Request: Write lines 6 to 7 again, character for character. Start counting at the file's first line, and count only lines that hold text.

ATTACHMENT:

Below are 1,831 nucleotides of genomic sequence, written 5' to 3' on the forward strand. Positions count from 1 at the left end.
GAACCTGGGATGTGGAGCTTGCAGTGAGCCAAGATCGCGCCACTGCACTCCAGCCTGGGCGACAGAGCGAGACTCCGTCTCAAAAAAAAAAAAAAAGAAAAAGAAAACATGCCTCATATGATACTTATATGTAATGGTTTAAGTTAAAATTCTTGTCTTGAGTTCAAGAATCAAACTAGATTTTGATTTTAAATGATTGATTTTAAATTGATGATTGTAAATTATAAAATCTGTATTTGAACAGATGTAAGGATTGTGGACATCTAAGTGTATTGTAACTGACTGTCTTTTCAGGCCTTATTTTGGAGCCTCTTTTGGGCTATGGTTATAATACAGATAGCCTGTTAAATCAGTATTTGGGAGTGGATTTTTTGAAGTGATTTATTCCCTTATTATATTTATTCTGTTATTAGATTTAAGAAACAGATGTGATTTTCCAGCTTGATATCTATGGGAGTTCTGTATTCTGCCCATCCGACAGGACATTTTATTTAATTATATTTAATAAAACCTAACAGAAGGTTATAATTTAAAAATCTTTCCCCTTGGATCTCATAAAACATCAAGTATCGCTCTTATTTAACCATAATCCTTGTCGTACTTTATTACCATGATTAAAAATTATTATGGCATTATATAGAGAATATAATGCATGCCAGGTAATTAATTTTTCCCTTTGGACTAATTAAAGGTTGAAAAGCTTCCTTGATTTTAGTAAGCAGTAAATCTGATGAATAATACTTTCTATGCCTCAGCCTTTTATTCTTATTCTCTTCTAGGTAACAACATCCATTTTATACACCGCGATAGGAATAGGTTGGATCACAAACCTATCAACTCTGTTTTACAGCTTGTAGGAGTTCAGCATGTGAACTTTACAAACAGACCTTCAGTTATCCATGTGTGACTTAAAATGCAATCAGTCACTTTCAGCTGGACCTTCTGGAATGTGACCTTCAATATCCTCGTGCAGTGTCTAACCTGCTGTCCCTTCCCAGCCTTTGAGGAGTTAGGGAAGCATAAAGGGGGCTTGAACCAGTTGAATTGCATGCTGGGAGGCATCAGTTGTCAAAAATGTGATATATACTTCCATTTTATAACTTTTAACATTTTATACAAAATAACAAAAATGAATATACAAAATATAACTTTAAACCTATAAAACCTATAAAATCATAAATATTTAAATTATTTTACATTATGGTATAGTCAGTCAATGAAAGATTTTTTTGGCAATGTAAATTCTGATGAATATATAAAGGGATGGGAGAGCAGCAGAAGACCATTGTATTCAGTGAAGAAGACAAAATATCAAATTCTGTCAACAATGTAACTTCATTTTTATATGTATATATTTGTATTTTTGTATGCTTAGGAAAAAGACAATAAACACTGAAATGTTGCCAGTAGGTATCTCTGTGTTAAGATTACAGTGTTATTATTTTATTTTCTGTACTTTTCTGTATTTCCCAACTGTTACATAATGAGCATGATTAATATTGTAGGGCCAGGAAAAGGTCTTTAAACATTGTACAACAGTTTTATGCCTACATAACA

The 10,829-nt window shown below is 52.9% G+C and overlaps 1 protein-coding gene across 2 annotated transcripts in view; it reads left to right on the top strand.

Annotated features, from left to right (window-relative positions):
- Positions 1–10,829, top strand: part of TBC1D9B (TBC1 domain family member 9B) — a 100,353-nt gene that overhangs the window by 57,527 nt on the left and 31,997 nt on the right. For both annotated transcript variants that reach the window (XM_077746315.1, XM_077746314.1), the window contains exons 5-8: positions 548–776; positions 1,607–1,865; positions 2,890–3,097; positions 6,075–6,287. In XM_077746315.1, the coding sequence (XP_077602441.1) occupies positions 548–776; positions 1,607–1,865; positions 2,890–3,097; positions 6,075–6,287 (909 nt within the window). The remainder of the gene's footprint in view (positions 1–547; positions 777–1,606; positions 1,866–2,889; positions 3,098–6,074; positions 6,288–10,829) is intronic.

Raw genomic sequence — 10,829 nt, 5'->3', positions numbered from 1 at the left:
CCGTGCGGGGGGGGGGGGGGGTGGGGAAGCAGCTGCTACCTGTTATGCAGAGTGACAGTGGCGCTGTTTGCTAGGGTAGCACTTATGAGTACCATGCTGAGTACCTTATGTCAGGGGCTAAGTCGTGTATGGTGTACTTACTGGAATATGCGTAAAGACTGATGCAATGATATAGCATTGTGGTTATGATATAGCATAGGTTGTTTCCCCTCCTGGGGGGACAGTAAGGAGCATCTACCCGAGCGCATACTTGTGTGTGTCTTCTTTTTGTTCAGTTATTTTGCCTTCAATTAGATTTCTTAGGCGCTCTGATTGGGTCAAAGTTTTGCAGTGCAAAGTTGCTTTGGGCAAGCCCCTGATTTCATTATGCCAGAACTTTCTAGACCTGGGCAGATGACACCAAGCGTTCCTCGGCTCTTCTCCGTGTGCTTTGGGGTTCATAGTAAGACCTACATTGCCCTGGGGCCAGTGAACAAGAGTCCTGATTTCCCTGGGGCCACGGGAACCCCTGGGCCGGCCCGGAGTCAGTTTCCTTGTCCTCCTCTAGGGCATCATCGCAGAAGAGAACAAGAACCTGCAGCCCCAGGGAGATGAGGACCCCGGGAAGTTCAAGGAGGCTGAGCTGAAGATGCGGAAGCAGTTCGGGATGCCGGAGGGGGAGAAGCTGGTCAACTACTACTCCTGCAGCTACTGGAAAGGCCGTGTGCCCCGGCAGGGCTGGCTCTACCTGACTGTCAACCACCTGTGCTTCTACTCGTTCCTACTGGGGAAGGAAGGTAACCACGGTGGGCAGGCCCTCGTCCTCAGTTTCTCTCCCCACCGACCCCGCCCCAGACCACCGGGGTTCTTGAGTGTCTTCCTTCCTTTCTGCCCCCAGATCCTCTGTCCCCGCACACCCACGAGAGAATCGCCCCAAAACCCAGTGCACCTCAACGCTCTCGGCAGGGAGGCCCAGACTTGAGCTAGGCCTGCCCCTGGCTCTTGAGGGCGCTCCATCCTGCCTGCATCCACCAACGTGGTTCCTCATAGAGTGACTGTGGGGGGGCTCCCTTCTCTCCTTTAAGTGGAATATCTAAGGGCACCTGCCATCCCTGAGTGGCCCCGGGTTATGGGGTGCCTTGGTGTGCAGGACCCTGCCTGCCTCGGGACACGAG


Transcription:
Raw genomic sequence — 10,829 nt, 5'->3', positions numbered from 1 at the left:
CCGTGCGGGGGGGGGGGGGGGTGGGGAAGCAGCTGCTACCTGTTATGCAGAGTGACAGTGGCGCTGTTTGCTAGGGTAGCACTTATGAGTACCATGCTGAGTACCTTATGTCAGGGGCTAAGTCGTGTATGGTGTACTTACTGGAATATGCGTAAAGACTGATGCAATGATATAGCATTGTGGTTATGATATAGCATAGGTTGTTTCCCCTCCTGGGGGGACAGTAAGGAGCATCTACCCGAGCGCATACTTGTGTGTGTCTTCTTTTTGTTCAGTTATTTTGCCTTCAATTAGATTTCTTAGGCGCTCTGATTGGGTCAAAGTTTTGCAGTGCAAAGTTGCTTTGGGCAAGCCCCTGATTTCATTATGCCAGAACTTTCTAGACCTGGGCAGATGACACCAAGCGTTCCTCGGCTCTTCTCCGTGTGCTTTGGGGTTCATAGTAAGACCTACATTGCCCTGGGGCCAGTGAACAAGAGTCCTGATTTCCCTGGGGCCACGGGAACCCCTGGGCCGGCCCGGAGTCAGTTTCCTTGTCCTCCTCTAGGGCATCATCGCAGAAGAGAACAAGAACCTGCAGCCCCAGGGAGATGAGGACCCCGGGAAGTTCAAGGAGGCTGAGCTGAAGATGCGGAAGCAGTTCGGGATGCCGGAGGGGGAGAAGCTGGTCAACTACTACTCCTGCAGCTACTGGAAAGGCCGTGTGCCCCGGCAGGGCTGGCTCTACCTGACTGTCAACCACCTGTGCTTCTACTCGTTCCTACTGGGGAAGGAAGGTAACCACGGTGGGCAGGCCCTCGTCCTCAGTTTCTCTCCCCACCGACCCCGCCCCAGACCACCGGGGTTCTTGAGTGTCTTCCTTCCTTTCTGCCCCCAGATCCTCTGTCCCCGCACACCCACGAGAGAATCGCCCCAAAACCCAGTGCACCTCAACGCTCTCGGCAGGGAGGCCCAGACTTGAGCTAGGCCTGCCCCTGGCTCTTGAGGGCGCTCCATCCTGCCTGCATCCACCAACGTGGTTCCTCATAGAGTGACTGTGGGGGGGCTCCCTTCTCTCCTTTAAGTGGAATATCTAAGGGCACCTGCCATCCCTGAGTGGCCCCGGGTTATGGGGTGCCTTGGTGTGCAGGACCCTGCCTGCCTCGGGACACGAG